Carroll EMC has selected graduating senior of Central High School, Jackson Burns, as its semifinalist for the Walter Harrison Scholarship. Burns will compete against semifinalists from other Georgia co-ops for one of fourteen scholarships.
The $1,000 scholarship can be applied to academic expenses at any accredited two- or four-year university, college or vocational-technical institute in Georgia. To be eligible, students must be accepted or enrolled in an undergraduate program and complete both an application and autobiographical sketch referencing future plans. Grade-point average, academic standing, scholastic honors and financial need are also considered when determining a student’s eligibility.
Having already completed one year of college through dual enrollment, a program that allows high school students to take college courses and receive credit, Burns is well on his way to receiving a degree in biomedical science. He plans to attend the University of Georgia in the fall with hopes of becoming a doctor.
“My desire to be a doctor comes from truly wanting to help others,” Burns explained in his application. “I think a career in medicine is one of the best ways to help people by not only saving lives but also by enhancing lives and preventing illness.”
This year, 14 Walter Harrison Scholarships will be awarded to students with exemplary academic records. A scholarship committee comprised of directors, managers and key staff at Georgia’s 41 EMCs seeks to award scholarships to remarkable students who may otherwise not be able to afford college.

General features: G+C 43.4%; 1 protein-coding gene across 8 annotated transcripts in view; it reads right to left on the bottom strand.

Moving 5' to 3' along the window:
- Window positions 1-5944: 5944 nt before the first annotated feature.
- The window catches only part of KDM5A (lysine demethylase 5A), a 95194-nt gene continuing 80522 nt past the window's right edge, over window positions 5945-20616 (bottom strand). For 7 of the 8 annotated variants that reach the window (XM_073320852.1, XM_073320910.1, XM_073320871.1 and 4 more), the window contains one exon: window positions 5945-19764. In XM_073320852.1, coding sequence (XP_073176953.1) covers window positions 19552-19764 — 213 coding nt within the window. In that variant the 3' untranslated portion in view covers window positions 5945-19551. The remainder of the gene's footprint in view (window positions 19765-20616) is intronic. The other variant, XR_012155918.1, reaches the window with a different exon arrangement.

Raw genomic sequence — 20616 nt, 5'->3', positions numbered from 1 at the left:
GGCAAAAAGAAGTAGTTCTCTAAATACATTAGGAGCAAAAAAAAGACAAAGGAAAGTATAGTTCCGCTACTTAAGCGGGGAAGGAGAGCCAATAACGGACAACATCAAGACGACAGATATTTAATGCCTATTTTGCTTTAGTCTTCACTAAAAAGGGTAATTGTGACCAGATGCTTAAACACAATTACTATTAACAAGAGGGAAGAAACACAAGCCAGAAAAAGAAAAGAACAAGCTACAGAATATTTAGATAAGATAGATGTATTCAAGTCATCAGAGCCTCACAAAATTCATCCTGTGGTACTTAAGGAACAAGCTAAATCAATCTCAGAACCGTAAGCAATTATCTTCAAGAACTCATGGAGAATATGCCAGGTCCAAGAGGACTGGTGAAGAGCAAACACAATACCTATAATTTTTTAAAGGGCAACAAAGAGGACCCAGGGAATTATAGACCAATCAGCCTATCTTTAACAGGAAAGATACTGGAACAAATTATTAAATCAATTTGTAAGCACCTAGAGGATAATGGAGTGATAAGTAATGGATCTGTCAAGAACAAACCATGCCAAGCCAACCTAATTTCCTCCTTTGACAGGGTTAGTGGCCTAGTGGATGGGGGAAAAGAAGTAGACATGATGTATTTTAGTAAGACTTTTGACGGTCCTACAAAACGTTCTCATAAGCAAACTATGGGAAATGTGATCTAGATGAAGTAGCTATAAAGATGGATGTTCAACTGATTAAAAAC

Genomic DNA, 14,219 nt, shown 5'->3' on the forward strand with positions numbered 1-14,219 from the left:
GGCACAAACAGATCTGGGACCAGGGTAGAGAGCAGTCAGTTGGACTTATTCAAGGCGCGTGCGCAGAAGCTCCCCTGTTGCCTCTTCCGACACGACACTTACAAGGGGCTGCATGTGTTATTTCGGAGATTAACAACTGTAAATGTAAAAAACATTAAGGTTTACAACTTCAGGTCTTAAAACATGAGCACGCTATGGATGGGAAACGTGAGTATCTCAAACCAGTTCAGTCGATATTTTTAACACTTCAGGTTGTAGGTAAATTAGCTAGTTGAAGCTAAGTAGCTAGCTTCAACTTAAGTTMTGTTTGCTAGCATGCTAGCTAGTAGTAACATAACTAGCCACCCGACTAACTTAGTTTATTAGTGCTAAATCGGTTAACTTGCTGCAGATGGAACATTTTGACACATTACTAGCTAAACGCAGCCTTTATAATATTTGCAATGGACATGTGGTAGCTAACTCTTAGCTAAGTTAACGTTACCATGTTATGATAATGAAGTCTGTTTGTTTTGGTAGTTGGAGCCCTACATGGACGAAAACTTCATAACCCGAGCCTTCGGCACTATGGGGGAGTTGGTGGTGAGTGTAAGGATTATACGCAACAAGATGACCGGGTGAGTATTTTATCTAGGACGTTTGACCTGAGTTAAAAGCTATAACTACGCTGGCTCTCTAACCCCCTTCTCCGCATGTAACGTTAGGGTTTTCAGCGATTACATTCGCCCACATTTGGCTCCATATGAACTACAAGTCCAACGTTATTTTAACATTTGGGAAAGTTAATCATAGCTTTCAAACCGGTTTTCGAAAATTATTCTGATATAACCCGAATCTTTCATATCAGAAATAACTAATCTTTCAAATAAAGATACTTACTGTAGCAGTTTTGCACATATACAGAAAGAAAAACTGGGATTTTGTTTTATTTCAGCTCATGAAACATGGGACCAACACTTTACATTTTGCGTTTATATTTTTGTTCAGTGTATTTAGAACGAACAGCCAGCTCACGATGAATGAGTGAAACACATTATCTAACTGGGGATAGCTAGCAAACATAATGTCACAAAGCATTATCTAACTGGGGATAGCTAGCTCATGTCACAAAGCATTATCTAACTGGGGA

“I am grateful to be a semifinalist for this scholarship,” said Burns. “Being part of a large family, I feel obligated to seek out resources that will help pay for college. Local scholarships are a great place to start, and I am honored to be selected by Carroll EMC.”
Created in 1985 by Georgia EMC, a trade association representing the electric cooperatives in Georgia, the Walter Harrison Scholarship program pays tribute to the late Harrison, a pioneer in the rural electricity movement and a leader at local, state and national levels. Since then, more than $236,000 has been awarded to students.
“Electric cooperatives exist to serve the community,” said Rolando Benitez, Community Relations Representative and Member Advocate for Carroll EMC. “We are so much more than a power company. Our goal is to not only keep the classroom lights and computers running, but we also want to help students financially when we can.”
Statewide winners will be announced on or before April 1.